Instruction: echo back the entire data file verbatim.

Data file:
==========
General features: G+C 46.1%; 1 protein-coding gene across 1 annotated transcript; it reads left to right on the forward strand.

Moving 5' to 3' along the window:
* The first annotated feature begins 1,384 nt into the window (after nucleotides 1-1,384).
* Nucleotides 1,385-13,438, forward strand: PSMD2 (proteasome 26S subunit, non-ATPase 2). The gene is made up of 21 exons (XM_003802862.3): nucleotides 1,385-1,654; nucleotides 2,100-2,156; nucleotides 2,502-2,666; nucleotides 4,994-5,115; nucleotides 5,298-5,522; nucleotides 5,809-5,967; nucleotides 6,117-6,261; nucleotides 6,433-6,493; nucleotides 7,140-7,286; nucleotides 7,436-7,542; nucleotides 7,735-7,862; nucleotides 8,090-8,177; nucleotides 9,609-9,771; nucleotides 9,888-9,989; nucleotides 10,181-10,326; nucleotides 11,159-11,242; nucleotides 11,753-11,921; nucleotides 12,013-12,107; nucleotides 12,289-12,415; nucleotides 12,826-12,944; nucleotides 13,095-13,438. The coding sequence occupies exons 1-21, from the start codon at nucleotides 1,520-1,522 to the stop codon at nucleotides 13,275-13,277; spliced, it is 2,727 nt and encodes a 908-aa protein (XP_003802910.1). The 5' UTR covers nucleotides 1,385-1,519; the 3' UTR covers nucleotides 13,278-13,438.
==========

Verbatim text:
General features: G+C 46.1%; 1 protein-coding gene across 1 annotated transcript; it reads left to right on the forward strand.

Moving 5' to 3' along the window:
* The first annotated feature begins 1,384 nt into the window (after nucleotides 1-1,384).
* Nucleotides 1,385-13,438, forward strand: PSMD2 (proteasome 26S subunit, non-ATPase 2). The gene is made up of 21 exons (XM_003802862.3): nucleotides 1,385-1,654; nucleotides 2,100-2,156; nucleotides 2,502-2,666; nucleotides 4,994-5,115; nucleotides 5,298-5,522; nucleotides 5,809-5,967; nucleotides 6,117-6,261; nucleotides 6,433-6,493; nucleotides 7,140-7,286; nucleotides 7,436-7,542; nucleotides 7,735-7,862; nucleotides 8,090-8,177; nucleotides 9,609-9,771; nucleotides 9,888-9,989; nucleotides 10,181-10,326; nucleotides 11,159-11,242; nucleotides 11,753-11,921; nucleotides 12,013-12,107; nucleotides 12,289-12,415; nucleotides 12,826-12,944; nucleotides 13,095-13,438. The coding sequence occupies exons 1-21, from the start codon at nucleotides 1,520-1,522 to the stop codon at nucleotides 13,275-13,277; spliced, it is 2,727 nt and encodes a 908-aa protein (XP_003802910.1). The 5' UTR covers nucleotides 1,385-1,519; the 3' UTR covers nucleotides 13,278-13,438.